Passengers are being told not to travel by train during national rail strikes next week, which are being called the biggest in 30 years.
Network Rail have issued the advice ahead of the strikes, which are being undertaken by 40,000 employees next Tuesday (June 21), June 23 and 25, over pay. It is said to be the biggest strike in 30 years and one which will cost the industry £150m.
The finishing touches are being made to a special railway timetable which will be in operation across England, Scotland and Wales to help mitigate the disruption causes as a result of the action.
The full timetable will be published tomorrow (Friday, June 17), but several operators including East Midlands Railway have already told passengers not to attempt to travel on strike days.
Only around half of Britain’s rail network will be open on strike days, with a very limited service running on lines that will only be open from around 7.30am until 6.30pm.
Thousands of specially trained and fully qualified back-up staff will step-in during the planned walk-outs to keep vital services running, but as they are a fraction of the usual workforce, only a severely limited service will be available.
Steve Montgomery, Chair of the Rail Delivery Group, said: “These strikes will affect the millions of people who use the train each day, including key workers, students with exams, those who cannot work from home, holidaymakers and those attending important business and leisure events.
“Working with Network Rail, our plan is to keep as many services running as possible, but significant disruption will be inevitable and some parts of the network will not have a service, so passengers should plan their journeys carefully and check their train times”.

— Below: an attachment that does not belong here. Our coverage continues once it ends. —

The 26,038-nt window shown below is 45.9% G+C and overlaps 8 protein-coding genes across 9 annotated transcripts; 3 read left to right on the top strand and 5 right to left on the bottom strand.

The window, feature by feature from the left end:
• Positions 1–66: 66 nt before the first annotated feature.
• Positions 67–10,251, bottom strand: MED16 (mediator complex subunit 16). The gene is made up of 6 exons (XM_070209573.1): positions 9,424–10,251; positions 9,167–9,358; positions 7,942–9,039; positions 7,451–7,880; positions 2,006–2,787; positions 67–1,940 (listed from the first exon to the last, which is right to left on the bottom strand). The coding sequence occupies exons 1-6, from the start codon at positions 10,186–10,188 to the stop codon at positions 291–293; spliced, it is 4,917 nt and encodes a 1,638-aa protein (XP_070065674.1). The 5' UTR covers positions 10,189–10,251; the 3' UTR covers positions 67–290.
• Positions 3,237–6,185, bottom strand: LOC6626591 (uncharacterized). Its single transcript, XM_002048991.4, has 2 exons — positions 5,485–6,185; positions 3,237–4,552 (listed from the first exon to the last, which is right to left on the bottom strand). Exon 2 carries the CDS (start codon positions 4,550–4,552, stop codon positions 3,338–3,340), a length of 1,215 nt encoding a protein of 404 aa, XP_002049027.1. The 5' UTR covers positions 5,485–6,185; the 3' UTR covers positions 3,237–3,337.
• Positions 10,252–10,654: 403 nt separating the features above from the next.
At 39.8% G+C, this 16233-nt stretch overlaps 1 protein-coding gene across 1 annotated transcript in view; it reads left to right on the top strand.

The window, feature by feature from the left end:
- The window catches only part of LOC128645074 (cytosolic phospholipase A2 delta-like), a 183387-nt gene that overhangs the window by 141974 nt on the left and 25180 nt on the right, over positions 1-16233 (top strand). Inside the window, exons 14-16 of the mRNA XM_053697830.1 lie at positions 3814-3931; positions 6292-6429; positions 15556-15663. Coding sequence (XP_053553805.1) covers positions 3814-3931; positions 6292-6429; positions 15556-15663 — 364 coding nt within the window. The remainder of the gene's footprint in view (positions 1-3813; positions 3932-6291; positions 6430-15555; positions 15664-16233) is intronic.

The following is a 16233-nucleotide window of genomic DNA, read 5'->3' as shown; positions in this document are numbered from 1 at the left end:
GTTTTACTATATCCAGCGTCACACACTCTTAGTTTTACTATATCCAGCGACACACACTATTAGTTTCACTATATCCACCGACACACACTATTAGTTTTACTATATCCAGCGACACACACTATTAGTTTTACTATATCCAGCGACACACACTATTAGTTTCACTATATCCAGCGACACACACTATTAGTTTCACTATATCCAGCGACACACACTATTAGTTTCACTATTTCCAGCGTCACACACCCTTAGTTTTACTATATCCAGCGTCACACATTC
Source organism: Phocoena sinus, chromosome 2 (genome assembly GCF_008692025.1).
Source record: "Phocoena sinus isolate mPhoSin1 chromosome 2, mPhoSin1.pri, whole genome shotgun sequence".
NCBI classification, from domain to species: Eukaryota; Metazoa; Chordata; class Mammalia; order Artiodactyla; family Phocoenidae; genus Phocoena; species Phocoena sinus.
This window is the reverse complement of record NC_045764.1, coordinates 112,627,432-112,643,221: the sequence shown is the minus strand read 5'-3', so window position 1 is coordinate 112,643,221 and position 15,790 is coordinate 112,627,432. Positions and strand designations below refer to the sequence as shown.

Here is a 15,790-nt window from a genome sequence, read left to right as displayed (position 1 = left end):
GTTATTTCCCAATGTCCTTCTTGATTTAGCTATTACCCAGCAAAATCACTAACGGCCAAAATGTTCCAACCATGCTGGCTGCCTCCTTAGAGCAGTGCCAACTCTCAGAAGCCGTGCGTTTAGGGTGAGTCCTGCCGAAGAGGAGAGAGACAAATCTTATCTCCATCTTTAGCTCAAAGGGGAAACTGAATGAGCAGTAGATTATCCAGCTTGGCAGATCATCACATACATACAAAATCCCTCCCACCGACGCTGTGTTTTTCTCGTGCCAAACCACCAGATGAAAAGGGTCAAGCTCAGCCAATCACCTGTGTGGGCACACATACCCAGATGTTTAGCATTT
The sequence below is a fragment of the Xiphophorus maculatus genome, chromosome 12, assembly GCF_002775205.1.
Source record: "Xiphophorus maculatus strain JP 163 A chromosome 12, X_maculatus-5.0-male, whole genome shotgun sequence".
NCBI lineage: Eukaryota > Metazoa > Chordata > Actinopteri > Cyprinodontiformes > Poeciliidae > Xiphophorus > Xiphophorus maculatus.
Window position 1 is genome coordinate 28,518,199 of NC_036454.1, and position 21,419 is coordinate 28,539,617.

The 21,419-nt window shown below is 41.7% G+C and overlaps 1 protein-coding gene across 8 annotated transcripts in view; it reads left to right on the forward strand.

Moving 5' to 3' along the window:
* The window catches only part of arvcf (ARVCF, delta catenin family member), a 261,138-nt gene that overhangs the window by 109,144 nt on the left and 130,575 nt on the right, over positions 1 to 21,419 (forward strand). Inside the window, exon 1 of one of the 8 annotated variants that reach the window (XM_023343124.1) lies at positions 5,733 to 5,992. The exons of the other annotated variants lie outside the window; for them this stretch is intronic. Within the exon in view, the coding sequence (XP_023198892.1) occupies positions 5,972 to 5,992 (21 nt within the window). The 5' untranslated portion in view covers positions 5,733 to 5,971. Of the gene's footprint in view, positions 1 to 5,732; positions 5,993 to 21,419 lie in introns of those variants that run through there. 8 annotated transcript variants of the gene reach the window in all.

Andrew Haines, Network Rail chief executive, said that the company has asked leadership to call off the “damaging” strikes but they had not progressed as far as he had hoped.
“We continue talks to reach a deal that is fair to staff and taxpayers, and which secures a bright, long-term future of our railways,” he added.
“Talks have not progressed as far as I had hoped and so we must prepare for a needless national rail strike and the damaging impact it will have. We, and our train operating colleagues, are gearing up to run the best service we can for passengers and freight users next week despite the actions of the RMT.
“Taxpayers have provided the equivalent of about £600 per household since covid and passenger numbers are still only at around 75 per cent of pre pandemic levels. We need to bring rail up to date so that we attract more people back and take no more than our fair share from the public purse.”
The situation was discussed on Wednesday in the House of Commons, with Transport Secretary, Grant Shapps calling the strikes “entirely pointless” and “counterproductive”. The industry needs to be modernised, he added.
Yesterday he told MPs: “Our railway needs a new direction. It has lost 20% of its passengers and 20% of its revenue too.
“We protected the railway with £16bn during the pandemic … not a single railway worker lost their jobs or were furloughed. This level of subsidy cannot continue forever.”
The former Labour leader Jeremy Corbyn responded: “The rail companies were preserved and supported and did very well, as did many others in the private sector. Why is he now punishing those people that kept the railway system working, that do all the difficult jobs on the railway, with job losses, inadequate pay and a loss of morale?”
Grant Shapps said he paid tribute to those people – but highlighted that a train driver had a median salary of £59,000, and the median within the rail sector was £44,000. He added that rail workers had seen wages rise by 39% over the last 10 years compared with 7% for police.
In response, Haigh said that no one wanted strikes, but they were not inevitable. She said: “The bad news is that it require ministers to step up, to show leadership, and get employers and unions round the table.”
On the days that follow the strikes (June 22, 24 and 26) the whole network will reopen but passengers should also expect disruption on these days as the strike days chosen have been designed to inflict as much disruption as possible, with not enough time between the strike days to fully recover to a normal service.
The special timetable will also ensure key freight services can continue to move around the country, minimising disruption for consumers and businesses and allowing vital goods to continue to be shipped where needed.